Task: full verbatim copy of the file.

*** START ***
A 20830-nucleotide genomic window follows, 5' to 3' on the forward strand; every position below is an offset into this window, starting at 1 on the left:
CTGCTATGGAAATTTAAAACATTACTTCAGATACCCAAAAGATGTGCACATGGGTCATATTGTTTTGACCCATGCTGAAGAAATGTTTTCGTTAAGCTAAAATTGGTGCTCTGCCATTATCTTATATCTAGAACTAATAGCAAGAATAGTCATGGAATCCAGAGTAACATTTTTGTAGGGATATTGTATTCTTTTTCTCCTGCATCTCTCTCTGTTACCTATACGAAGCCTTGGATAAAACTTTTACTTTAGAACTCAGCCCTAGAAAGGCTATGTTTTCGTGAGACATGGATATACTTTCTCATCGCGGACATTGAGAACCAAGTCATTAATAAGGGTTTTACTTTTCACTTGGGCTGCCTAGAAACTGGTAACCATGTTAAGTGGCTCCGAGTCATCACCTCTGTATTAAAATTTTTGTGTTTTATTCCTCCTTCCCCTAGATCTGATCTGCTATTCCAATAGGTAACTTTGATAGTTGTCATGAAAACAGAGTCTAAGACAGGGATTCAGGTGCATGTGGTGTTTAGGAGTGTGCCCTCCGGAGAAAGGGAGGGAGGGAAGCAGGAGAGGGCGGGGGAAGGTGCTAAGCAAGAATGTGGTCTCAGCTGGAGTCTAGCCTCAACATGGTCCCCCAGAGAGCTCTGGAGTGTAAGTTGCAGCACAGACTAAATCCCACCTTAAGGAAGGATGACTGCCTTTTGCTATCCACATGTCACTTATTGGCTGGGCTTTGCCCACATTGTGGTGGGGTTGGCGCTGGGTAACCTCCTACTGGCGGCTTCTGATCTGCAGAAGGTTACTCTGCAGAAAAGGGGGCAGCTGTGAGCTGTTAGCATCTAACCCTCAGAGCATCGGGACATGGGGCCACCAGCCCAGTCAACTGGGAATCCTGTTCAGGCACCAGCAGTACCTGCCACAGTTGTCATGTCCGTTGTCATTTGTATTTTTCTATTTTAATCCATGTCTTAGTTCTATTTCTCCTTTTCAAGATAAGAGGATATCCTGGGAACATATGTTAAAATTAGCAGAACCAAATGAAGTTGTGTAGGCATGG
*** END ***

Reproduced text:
A 20830-nucleotide genomic window follows, 5' to 3' on the forward strand; every position below is an offset into this window, starting at 1 on the left:
CTGCTATGGAAATTTAAAACATTACTTCAGATACCCAAAAGATGTGCACATGGGTCATATTGTTTTGACCCATGCTGAAGAAATGTTTTCGTTAAGCTAAAATTGGTGCTCTGCCATTATCTTATATCTAGAACTAATAGCAAGAATAGTCATGGAATCCAGAGTAACATTTTTGTAGGGATATTGTATTCTTTTTCTCCTGCATCTCTCTCTGTTACCTATACGAAGCCTTGGATAAAACTTTTACTTTAGAACTCAGCCCTAGAAAGGCTATGTTTTCGTGAGACATGGATATACTTTCTCATCGCGGACATTGAGAACCAAGTCATTAATAAGGGTTTTACTTTTCACTTGGGCTGCCTAGAAACTGGTAACCATGTTAAGTGGCTCCGAGTCATCACCTCTGTATTAAAATTTTTGTGTTTTATTCCTCCTTCCCCTAGATCTGATCTGCTATTCCAATAGGTAACTTTGATAGTTGTCATGAAAACAGAGTCTAAGACAGGGATTCAGGTGCATGTGGTGTTTAGGAGTGTGCCCTCCGGAGAAAGGGAGGGAGGGAAGCAGGAGAGGGCGGGGGAAGGTGCTAAGCAAGAATGTGGTCTCAGCTGGAGTCTAGCCTCAACATGGTCCCCCAGAGAGCTCTGGAGTGTAAGTTGCAGCACAGACTAAATCCCACCTTAAGGAAGGATGACTGCCTTTTGCTATCCACATGTCACTTATTGGCTGGGCTTTGCCCACATTGTGGTGGGGTTGGCGCTGGGTAACCTCCTACTGGCGGCTTCTGATCTGCAGAAGGTTACTCTGCAGAAAAGGGGGCAGCTGTGAGCTGTTAGCATCTAACCCTCAGAGCATCGGGACATGGGGCCACCAGCCCAGTCAACTGGGAATCCTGTTCAGGCACCAGCAGTACCTGCCACAGTTGTCATGTCCGTTGTCATTTGTATTTTTCTATTTTAATCCATGTCTTAGTTCTATTTCTCCTTTTCAAGATAAGAGGATATCCTGGGAACATATGTTAAAATTAGCAGAACCAAATGAAGTTGTGTAGGCATGG